After serving Trinity for thirty-eight years, Pastor J. Schaff retired in the summer of 1944. Pastor Erwin F. Janssen succeeded him in September of that same year. Also in 1944, (October 9), the Luther League was organized which was affiliated with the International Luther League. Their motto was “With Christ…For Christ.”
In January of 1945, a most significant change took place. The congregation voted to change their weekly worship from German to the English language. On September 27, 1945, the men of Trinity organized the Lutheran Brotherhood for the purpose of studying the Bible and serving the church and community. There were 38 active members.
A basement beneath the sanctuary was dedicated on September 8, 1946. All ages were active in organizations of the church, which included the Junior Mission Band, which was started in 1948. Ladies of the Church were leaders of this group who had Bible Studies and also did mission outreach. The Women’s Missionary Society was organized in 1947 and was known by this name until 1961, when they became a part of the circles of the American Lutheran Church Women. In 1950, the adult Bible class was started. When Trinity Lutheran, north of DeWitt disbanded in 1953 many fine families augmented the growth of our existing church in DeWitt.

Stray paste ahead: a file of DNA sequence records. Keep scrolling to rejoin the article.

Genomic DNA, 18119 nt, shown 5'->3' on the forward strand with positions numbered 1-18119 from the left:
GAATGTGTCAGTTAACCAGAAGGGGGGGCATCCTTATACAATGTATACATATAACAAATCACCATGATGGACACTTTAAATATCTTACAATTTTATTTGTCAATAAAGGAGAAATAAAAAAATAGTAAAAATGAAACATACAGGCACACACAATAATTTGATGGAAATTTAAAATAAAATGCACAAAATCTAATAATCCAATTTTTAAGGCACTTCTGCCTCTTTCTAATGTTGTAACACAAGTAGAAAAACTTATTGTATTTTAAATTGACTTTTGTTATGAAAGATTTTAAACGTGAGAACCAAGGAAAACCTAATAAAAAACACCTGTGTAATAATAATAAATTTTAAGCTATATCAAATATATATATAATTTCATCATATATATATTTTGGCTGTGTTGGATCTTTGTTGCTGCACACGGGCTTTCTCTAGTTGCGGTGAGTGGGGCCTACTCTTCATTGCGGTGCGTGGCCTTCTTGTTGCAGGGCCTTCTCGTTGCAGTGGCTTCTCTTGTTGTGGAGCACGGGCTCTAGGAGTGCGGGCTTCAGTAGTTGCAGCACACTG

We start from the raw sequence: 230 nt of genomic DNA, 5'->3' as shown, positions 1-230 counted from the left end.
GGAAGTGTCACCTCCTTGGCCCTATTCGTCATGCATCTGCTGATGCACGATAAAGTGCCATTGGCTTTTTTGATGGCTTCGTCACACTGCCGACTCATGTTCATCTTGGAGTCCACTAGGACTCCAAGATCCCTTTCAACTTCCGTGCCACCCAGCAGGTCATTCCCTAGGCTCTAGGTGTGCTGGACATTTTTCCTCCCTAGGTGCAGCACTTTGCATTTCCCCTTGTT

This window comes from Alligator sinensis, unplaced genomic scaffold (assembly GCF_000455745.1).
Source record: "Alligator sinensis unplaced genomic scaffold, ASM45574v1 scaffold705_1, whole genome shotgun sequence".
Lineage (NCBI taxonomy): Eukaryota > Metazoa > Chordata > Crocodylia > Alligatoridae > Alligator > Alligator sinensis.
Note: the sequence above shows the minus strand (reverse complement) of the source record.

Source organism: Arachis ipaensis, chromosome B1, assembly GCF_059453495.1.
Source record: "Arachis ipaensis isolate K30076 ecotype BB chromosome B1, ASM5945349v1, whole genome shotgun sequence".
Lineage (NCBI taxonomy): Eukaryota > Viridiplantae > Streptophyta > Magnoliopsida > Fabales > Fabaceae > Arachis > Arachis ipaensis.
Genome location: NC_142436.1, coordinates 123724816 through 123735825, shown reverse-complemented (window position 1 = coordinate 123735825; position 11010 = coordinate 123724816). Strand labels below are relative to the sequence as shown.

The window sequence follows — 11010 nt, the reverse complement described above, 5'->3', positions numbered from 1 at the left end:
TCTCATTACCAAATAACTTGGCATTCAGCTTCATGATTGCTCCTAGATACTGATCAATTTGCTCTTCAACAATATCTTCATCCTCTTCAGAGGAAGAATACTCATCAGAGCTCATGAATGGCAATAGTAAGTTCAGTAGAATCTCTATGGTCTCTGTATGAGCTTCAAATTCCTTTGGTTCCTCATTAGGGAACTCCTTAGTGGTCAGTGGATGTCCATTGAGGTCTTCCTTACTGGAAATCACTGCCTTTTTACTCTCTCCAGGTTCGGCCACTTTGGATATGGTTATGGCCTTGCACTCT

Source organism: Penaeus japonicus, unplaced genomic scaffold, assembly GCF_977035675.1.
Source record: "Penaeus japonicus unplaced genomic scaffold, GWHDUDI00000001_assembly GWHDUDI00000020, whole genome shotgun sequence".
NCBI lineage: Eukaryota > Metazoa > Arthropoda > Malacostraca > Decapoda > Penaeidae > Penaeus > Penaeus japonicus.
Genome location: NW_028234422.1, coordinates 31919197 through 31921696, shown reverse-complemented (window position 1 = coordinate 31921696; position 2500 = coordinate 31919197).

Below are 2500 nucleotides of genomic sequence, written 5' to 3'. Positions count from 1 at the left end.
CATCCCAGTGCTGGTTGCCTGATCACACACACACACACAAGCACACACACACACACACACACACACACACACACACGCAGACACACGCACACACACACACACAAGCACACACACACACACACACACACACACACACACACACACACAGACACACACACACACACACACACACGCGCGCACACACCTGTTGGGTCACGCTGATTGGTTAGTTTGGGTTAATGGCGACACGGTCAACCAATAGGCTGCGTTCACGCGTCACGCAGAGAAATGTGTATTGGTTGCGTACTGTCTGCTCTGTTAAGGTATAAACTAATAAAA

Upon Pastor Janssen’s call to another parish July 1, 1956, the Rev. B.C. Wiebke of St. Paul’s Lutheran filled the interim until Rev. Douglas Allen was called. During the interim a parish education and overflow unit was added to the older sanctuary and basement, and this new unit was dedicated on Trinity Sunday, June 16, 1957, the day of Pastor Allen’s installation.